• David Anderson
  • Walter Bruce
  • Alfred Christie
  • Robert (Bob) Cooney
  • Robert Cooper
  • Thomas Davidson (killed)
  • Archibald Dewar (killed)
  • Charles Downie
  • William Dunbar
  • George Forbes
  • Alec Gibb
  • John Londragan
  • Charles McLeod (killed)
  • Kenneth Morrice (killed)
  • Alexander Reid
  • Ernest Sim (killed)
  • Robert Simpson
  • John Watson
  • Charles Watt (Scots Canadians)

In the intervening years though new research has revised that number and a search of the database of volunteers on International Brigade Memorial Trust website illustrates that.

From Aberdeen:

  • Alexander McLean (also known as John Gavin)
  • William Petrie (Scots Canadians)
  • Albert Smith

From Aberdeenshire:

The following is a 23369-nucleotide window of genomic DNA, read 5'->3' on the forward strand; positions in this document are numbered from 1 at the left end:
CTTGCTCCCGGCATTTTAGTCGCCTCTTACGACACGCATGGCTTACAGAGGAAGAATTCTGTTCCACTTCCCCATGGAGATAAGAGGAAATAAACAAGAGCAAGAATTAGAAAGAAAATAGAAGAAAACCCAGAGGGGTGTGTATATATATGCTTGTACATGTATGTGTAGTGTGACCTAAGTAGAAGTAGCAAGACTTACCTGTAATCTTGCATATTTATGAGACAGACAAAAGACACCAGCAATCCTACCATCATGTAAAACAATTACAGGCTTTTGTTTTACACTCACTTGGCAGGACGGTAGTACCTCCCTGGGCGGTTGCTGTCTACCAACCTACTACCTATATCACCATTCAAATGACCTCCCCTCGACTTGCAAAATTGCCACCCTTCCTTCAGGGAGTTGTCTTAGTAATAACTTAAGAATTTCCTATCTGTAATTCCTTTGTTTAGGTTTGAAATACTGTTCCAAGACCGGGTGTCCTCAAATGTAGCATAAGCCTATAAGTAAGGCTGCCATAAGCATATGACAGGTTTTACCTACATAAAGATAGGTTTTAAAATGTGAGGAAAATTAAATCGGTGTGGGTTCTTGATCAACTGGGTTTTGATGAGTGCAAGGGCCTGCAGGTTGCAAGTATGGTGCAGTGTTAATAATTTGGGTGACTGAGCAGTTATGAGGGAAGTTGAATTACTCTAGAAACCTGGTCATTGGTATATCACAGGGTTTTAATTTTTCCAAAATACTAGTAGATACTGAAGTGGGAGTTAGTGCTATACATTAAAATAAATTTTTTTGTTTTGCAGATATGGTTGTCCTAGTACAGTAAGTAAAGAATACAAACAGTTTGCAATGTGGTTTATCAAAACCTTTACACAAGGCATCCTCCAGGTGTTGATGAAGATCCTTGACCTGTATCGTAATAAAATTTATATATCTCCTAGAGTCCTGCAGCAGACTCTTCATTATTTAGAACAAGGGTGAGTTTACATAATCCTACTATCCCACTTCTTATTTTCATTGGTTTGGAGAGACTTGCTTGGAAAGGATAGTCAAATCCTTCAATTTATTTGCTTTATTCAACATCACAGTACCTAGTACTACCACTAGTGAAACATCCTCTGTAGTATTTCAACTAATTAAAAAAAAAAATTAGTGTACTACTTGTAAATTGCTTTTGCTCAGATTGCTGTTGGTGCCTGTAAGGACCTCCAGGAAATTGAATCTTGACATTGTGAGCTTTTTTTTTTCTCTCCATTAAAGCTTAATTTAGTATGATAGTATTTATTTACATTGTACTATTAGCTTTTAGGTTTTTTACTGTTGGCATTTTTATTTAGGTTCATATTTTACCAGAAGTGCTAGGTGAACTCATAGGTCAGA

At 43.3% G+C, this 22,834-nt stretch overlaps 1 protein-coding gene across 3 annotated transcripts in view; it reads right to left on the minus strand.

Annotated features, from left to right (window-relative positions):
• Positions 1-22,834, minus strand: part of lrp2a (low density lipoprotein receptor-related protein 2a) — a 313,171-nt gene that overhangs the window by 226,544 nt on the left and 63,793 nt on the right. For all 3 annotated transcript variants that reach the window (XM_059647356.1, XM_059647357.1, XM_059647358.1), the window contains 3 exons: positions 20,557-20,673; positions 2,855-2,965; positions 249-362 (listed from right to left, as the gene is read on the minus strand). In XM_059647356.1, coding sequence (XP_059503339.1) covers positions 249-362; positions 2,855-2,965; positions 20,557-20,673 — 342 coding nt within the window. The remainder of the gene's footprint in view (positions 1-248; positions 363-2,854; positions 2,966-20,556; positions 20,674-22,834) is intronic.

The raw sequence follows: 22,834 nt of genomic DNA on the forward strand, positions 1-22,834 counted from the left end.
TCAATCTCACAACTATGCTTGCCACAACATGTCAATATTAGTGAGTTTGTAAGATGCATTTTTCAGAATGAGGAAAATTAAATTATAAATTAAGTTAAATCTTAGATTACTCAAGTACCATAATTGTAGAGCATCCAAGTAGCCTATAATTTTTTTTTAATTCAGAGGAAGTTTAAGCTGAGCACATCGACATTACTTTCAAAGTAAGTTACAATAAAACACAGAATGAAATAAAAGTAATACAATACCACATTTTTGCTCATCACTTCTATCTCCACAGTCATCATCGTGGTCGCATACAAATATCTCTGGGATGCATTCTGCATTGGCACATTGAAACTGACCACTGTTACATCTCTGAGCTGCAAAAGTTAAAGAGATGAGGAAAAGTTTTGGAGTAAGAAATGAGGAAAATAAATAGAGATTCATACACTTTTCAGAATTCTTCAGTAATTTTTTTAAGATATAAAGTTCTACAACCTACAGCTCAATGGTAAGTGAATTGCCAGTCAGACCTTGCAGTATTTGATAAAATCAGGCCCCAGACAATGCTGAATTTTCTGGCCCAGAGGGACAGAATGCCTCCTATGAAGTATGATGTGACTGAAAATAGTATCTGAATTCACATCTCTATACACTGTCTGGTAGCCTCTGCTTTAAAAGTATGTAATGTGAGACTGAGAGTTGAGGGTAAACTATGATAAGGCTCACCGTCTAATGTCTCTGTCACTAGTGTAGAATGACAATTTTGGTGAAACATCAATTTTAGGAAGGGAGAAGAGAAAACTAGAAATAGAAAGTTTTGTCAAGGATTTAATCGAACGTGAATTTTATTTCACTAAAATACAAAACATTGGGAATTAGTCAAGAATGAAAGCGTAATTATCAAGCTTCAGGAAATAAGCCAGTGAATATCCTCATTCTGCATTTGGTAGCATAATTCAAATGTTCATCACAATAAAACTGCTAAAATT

• The Murray family were originally from Newton of Tornaveen in Aberdeenshire (Ann, George and Thomas)
  • George Bisset

I find it interesting that the database also notes if the 26 individuals were a member of a political party: (Communist Party (British but also Australian and Canadian) 17, no party 6, not stated 2 and Labour Party 1).

Sources:

Remembering the Spanish Civil War 1936 – 1939 (George Scott (ed.), Aberdeen Trades Council, 2nd edition, c. 2000)

Database of volunteers on International Brigade Memorial Trust website –

www.international-brigades.org.uk/the-volunteers

This website below has more information such as photographs but there is little information on where the research has been gleaned from –

https://internationalbrigadesinspain.weebly.com/